Twenty One From Eight, 11/F, 59 Hung To Road, Kwun Tong | (+852) 2321 1738

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Barcode

Just a few months in, this café-slash-bar has already proven to be hugely popular, thanks to its ample outdoor space, beautiful décor and views, and a well-executed menu of drinks and light bites. Their canelés ($32) are a huge hit, to the point where Barcode has even introduced a new coconut affogato, featuring a coconut ice cream in the shape of a canelé, along with a double shot of hot espresso. Although they are adequately browned, the canelés here do lean towards the sweeter side, so we like to pair it with an espresso ($28) to balance things out.

Barcode, Glenealy Tower, 1–3 Glenealy, Central | (+852) 6661 3161

Photo: @foodietobegin (via Instagram)

Soft Thunder

This petite Kennedy Town shop has only been open for a few months, but it has already become very highly regarded for its buttery cinnamon rolls, cream horn-esque unicorn horns, and egg tarts. On weekends and public holidays, the Soft Thunder team also whips up limited batches of canelés ($35), but make sure you head there early as they run out fast! These beauties are perfectly crunchy without being overly hard and caramelised but not sickly sweet. If the weather’s nice, grab a bag of goodies and head to the waterfront to enjoy them with a cup of coffee from NOC.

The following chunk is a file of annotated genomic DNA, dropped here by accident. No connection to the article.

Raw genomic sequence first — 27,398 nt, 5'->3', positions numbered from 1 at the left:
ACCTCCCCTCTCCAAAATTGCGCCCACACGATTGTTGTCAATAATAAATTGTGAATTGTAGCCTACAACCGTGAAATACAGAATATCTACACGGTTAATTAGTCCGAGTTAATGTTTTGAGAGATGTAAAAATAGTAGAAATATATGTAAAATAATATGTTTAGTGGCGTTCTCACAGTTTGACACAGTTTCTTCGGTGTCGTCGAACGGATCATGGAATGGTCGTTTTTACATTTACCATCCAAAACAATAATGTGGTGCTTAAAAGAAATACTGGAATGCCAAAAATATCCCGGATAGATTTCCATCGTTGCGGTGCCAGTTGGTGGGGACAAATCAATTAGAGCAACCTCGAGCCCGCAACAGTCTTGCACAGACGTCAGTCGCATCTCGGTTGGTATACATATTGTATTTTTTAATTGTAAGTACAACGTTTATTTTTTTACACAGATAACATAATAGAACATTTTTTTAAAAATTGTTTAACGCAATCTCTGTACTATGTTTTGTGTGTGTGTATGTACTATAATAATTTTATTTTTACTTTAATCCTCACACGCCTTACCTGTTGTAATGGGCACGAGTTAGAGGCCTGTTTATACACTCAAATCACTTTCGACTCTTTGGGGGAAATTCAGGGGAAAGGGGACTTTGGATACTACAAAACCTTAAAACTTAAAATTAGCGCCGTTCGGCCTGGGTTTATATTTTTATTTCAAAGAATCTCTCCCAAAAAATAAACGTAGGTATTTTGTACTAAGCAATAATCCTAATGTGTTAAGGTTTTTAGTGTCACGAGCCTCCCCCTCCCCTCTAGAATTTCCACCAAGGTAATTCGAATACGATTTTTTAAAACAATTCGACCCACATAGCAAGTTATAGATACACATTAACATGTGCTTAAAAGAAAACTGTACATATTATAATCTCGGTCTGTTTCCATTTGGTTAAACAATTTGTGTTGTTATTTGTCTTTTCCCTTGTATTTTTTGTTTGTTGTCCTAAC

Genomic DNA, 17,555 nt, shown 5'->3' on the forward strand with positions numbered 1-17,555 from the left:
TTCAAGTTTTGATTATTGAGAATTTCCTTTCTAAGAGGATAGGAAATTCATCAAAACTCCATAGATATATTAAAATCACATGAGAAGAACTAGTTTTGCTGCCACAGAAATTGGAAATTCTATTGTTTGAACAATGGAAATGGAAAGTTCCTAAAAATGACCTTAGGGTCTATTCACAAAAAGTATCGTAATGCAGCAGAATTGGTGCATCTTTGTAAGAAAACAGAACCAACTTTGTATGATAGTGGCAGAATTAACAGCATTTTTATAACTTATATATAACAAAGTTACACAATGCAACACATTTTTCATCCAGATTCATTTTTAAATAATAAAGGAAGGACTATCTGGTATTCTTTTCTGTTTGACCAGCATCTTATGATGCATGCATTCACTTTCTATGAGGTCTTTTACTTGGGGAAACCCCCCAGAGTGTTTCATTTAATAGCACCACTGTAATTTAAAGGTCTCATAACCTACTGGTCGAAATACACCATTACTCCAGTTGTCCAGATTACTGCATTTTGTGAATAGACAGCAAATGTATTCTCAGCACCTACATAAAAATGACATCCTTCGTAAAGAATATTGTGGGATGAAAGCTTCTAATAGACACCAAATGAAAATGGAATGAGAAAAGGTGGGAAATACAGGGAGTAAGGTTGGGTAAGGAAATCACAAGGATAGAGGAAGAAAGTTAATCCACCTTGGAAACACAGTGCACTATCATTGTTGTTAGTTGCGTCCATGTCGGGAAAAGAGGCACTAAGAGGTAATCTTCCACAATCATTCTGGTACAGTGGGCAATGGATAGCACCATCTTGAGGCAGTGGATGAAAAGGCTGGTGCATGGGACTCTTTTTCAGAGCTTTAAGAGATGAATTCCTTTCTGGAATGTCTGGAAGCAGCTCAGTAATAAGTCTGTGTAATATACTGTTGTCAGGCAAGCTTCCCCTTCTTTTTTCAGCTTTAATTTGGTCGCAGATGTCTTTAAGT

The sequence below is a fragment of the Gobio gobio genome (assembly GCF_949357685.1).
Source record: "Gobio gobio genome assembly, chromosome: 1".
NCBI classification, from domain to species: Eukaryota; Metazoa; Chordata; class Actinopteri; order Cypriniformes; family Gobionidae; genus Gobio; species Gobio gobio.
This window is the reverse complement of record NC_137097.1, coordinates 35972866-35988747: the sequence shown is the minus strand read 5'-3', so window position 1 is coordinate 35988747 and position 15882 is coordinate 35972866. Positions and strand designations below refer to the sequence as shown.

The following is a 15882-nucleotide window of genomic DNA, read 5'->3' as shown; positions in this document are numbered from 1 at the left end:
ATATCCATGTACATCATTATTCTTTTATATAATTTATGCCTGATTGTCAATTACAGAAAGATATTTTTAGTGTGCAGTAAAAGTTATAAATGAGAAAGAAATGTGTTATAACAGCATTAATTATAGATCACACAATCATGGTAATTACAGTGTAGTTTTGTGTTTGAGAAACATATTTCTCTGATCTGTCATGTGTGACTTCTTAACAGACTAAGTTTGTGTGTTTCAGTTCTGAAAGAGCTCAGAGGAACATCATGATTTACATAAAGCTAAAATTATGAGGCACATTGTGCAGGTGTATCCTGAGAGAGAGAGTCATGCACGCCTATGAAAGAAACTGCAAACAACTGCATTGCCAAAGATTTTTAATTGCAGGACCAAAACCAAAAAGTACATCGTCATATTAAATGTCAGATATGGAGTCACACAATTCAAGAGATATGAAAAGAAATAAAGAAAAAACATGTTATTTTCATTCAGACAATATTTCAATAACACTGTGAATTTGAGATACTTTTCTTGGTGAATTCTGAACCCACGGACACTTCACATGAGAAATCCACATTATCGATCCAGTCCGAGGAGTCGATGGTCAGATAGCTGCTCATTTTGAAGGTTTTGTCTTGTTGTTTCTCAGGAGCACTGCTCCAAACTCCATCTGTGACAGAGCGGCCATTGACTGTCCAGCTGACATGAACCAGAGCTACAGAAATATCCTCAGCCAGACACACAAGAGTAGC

Soft Thunder, Shop A, 29–31 North Street, Kennedy Town

Photo: @apostrophecoffee.cwb (via Instagram)

Apostrophe

Despite only occupying a petite kiosk on the lobby floor of an office building, Apostrophe Coffee manages to fit a lot of variety into its menu. Besides the extensive menu of coffees and teas and selection of brunch and lunch plates, Apostrophe also offers three flavours of its signature crunchy canelé ($38)—original, matcha, and Earl Grey. Happily, the canelé lives up to its name with a crust that’s adequately crisp without being too hard and stodgy to chew. Its slightly under-the-radar location also means that you can easily pass the full 90-minute seating without feeling hurried or worrying that you’re getting in the background of someone’s Instagram photoshoot.

Apostrophe Coffee, 3/F, Tower 535, 535 Jaffe Road, Causeway Bay | (+852) 3102 2001

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Photo: @chummytummy (via Instagram)

Fonji (楓子珈琲)